Disclaimer: I am honestly not a difficult therapist to work with. However due to a significant increase in the amount of therapist lawsuits and legal/ ethical situations that are trending currently, I have to be diligent in this area. More often than not, working with children is frequently considered “high risk ” especially if the biological parents are not together. High risk- meaning the possibility of the Therapist being sued, complained about, and/ or pulled into court.

In working with minors (things for parents/ guardians to be aware of): A minor client is under the age of 18, in which all legal guardians are required to give consent for treatment. Therapists are ethically and professionally required to receive the “consent for treatment” to treat a child by both biological parents and/or legal guardians. There are some situations in which this is not required, and I will explain that below. The “consent of treatment” will consist of a verbal agreement (via phone or in person) and a handwritten release that will state that I can legally provide mental health treatment to your child. I also prefer both parents to complete a separate copy of my initial intake paperwork.

What will I disclose to the parent(s) or guardians? Ultimately a parent has the right to know what is going on with their child. But trust is very important in the therapeutic relationship. If a child feels that I will tell their parents everything that they say, minimal progress will be made in treatment. My hope is that when an uncomfortable and needed topic comes up that I can assist the child in letting the parents know how they are feeling. I also hope that you will trust me to decipher what I believe is relevant information to be disclosed.

General Expectations: I believe in the importance of “family therapy,” to benefit your child and your family (whether the parents are together or not). Generally speaking, the best progress is made when both parents are involved in their child’s mental health treatment. I do not expect both parents to be involved in every therapy session. However I would appreciate ongoing and open communication from both parents.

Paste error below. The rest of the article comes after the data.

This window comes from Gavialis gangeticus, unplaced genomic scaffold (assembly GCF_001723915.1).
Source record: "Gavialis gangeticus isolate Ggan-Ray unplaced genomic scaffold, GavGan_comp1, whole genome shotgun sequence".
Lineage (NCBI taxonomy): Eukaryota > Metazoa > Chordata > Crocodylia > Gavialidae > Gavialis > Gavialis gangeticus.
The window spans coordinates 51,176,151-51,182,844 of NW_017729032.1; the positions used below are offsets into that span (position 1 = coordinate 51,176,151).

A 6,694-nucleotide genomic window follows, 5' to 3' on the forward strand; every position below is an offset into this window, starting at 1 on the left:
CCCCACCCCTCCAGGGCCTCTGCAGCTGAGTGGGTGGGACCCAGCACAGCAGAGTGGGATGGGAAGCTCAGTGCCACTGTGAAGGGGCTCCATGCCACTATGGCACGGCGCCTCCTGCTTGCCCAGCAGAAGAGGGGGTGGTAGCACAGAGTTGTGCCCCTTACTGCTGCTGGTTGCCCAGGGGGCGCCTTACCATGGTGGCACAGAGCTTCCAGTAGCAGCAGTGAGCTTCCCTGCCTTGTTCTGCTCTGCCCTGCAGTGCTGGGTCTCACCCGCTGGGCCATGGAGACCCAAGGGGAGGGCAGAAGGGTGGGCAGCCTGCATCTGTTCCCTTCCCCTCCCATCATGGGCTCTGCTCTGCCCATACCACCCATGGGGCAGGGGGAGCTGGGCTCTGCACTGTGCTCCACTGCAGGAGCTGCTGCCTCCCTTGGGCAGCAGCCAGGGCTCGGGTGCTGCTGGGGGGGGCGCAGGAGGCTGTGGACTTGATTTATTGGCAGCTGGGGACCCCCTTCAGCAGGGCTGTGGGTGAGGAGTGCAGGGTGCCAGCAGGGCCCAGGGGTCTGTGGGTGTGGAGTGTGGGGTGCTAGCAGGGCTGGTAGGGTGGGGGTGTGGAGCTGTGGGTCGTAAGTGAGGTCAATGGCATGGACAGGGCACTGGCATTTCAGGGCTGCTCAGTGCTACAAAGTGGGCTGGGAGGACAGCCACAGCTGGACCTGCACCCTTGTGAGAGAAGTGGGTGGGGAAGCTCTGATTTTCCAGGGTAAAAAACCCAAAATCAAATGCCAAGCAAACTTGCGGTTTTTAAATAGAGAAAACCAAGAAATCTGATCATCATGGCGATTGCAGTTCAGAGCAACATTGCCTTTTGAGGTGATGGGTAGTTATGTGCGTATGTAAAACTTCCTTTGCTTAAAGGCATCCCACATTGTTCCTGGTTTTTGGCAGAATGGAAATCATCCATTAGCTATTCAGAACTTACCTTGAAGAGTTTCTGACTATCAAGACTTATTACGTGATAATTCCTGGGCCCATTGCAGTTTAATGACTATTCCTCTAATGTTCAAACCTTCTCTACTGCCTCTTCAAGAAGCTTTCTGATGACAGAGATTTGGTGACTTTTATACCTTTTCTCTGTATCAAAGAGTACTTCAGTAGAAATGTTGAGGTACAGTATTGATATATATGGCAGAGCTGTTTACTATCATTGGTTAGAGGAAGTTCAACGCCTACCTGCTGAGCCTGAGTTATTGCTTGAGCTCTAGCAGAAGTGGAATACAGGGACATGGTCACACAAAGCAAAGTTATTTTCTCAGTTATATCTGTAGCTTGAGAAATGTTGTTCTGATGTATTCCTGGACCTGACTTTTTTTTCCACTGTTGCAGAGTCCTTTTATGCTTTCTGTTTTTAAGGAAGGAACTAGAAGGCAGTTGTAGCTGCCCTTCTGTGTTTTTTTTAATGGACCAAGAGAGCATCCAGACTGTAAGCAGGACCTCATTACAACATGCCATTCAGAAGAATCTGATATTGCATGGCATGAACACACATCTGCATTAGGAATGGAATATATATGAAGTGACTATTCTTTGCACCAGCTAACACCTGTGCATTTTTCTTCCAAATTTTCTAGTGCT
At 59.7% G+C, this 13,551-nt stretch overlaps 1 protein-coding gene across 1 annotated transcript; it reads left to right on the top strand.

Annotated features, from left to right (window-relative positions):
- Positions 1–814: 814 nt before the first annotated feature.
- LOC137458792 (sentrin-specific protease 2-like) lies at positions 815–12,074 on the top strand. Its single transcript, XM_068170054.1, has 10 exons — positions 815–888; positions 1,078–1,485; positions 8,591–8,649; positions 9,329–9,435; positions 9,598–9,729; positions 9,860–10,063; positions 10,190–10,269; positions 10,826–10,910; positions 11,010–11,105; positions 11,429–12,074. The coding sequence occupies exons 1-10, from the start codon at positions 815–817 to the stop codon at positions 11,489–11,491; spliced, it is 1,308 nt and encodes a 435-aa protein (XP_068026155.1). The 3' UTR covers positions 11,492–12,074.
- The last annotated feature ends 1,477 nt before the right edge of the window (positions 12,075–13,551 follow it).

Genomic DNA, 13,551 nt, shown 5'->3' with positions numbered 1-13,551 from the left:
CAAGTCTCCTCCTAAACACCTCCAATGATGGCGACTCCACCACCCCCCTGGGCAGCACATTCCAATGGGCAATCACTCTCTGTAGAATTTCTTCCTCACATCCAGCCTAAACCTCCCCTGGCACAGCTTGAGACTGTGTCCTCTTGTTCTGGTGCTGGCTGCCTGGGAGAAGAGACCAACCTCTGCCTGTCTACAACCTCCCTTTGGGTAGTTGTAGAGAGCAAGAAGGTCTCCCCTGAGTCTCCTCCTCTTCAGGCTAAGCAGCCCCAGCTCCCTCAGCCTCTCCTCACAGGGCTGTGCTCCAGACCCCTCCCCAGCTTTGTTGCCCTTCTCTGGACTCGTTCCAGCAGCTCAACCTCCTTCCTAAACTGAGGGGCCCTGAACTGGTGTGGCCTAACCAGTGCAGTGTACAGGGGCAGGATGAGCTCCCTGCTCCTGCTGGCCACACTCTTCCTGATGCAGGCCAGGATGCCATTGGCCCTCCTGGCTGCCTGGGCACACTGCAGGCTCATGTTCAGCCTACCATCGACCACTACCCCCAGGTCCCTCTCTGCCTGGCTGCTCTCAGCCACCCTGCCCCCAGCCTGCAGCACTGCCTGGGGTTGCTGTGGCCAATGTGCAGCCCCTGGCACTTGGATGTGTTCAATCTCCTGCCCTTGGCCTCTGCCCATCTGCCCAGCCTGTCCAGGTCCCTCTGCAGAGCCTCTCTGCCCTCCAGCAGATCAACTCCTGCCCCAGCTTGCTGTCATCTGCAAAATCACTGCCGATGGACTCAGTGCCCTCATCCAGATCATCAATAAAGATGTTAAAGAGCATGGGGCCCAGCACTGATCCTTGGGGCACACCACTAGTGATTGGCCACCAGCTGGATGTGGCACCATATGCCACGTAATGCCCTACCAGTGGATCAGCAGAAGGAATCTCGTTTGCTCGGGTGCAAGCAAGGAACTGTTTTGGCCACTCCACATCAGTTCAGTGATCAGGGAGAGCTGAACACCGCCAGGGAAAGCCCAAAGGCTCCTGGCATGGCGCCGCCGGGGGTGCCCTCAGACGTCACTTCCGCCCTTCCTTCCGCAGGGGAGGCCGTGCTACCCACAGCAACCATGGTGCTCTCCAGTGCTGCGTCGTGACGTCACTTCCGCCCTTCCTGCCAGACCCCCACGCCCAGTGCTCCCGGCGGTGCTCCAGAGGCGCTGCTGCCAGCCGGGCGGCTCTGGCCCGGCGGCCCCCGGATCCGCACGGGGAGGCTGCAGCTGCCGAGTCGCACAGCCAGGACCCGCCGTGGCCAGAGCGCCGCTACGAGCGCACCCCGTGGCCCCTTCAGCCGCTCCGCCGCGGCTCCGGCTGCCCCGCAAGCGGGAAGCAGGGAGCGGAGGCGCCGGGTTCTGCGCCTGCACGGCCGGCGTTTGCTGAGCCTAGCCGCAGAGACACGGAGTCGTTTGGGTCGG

In the event that the biological parents are separated or divorced: a copy of the most recent custody judgement is required prior to the initial session. It is also required that I receive a copy of all updated legal judgements during the course of treatment with your child. It is very important that I am able to read clearly what type of custody arrangement is active, what are the medical expectations, the academic expectations, and how the parents are to communicate about such issues.

If there is no custody paperwork in place, if a parent is not involved, or additional challenging custody situations: I will require a form to be completed prior to the initial session for the parent or legal guardian to document a clear and specific reason as to why the other parent can not be involved (such as if the parent is deceased or incarcerated). The document will require the reason that the other parent can not be involved.

Custody Issues/ Court proceedings and Court Costs: I am not a custody evaluator, court appointed meditator, family reunification therapist, nor a parenting coordinator. If you are seeking someone for this type of treatment, I can give you an appropriate referral. I also am not considered an “expert witness” and thus if you are seeking someone to support you in a legal suit, a referral will be needed. If you do require that I be present in court (via court subpoena/ judge order) the costs are quite high and will be discussed in the initial paperwork. This will cover any time spent preparing for the case, for travel, for any accomodations, for missed time at my practice, for documentation, for phone calls, and for time spent at a court-house (whether delayed or not).

There are likely many issues & situations that I have not covered on here. If you have questions, please feel free to contact me.

Updated 05/18